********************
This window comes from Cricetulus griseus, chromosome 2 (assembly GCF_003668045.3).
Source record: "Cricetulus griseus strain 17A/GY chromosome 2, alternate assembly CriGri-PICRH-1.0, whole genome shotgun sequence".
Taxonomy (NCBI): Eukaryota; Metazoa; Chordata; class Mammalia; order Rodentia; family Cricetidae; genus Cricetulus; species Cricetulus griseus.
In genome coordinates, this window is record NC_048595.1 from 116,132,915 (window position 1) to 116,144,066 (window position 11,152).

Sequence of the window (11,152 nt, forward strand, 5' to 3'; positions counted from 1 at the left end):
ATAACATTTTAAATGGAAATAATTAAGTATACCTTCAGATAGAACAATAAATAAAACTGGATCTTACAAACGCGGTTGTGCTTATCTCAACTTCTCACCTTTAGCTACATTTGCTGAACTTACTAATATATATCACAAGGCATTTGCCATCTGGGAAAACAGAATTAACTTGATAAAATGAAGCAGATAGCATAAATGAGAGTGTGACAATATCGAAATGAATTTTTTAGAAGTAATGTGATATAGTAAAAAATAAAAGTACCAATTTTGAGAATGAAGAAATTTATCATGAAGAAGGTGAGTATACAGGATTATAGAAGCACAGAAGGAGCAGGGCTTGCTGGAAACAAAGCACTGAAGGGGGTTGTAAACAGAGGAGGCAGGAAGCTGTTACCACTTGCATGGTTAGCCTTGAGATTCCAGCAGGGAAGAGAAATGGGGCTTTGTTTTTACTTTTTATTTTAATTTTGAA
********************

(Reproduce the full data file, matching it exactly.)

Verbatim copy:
This window comes from Cricetulus griseus, chromosome 2 (assembly GCF_003668045.3).
Source record: "Cricetulus griseus strain 17A/GY chromosome 2, alternate assembly CriGri-PICRH-1.0, whole genome shotgun sequence".
Taxonomy (NCBI): Eukaryota; Metazoa; Chordata; class Mammalia; order Rodentia; family Cricetidae; genus Cricetulus; species Cricetulus griseus.
In genome coordinates, this window is record NC_048595.1 from 116,132,915 (window position 1) to 116,144,066 (window position 11,152).

Sequence of the window (11,152 nt, forward strand, 5' to 3'; positions counted from 1 at the left end):
ATAACATTTTAAATGGAAATAATTAAGTATACCTTCAGATAGAACAATAAATAAAACTGGATCTTACAAACGCGGTTGTGCTTATCTCAACTTCTCACCTTTAGCTACATTTGCTGAACTTACTAATATATATCACAAGGCATTTGCCATCTGGGAAAACAGAATTAACTTGATAAAATGAAGCAGATAGCATAAATGAGAGTGTGACAATATCGAAATGAATTTTTTAGAAGTAATGTGATATAGTAAAAAATAAAAGTACCAATTTTGAGAATGAAGAAATTTATCATGAAGAAGGTGAGTATACAGGATTATAGAAGCACAGAAGGAGCAGGGCTTGCTGGAAACAAAGCACTGAAGGGGGTTGTAAACAGAGGAGGCAGGAAGCTGTTACCACTTGCATGGTTAGCCTTGAGATTCCAGCAGGGAAGAGAAATGGGGCTTTGTTTTTACTTTTTATTTTAATTTTGAA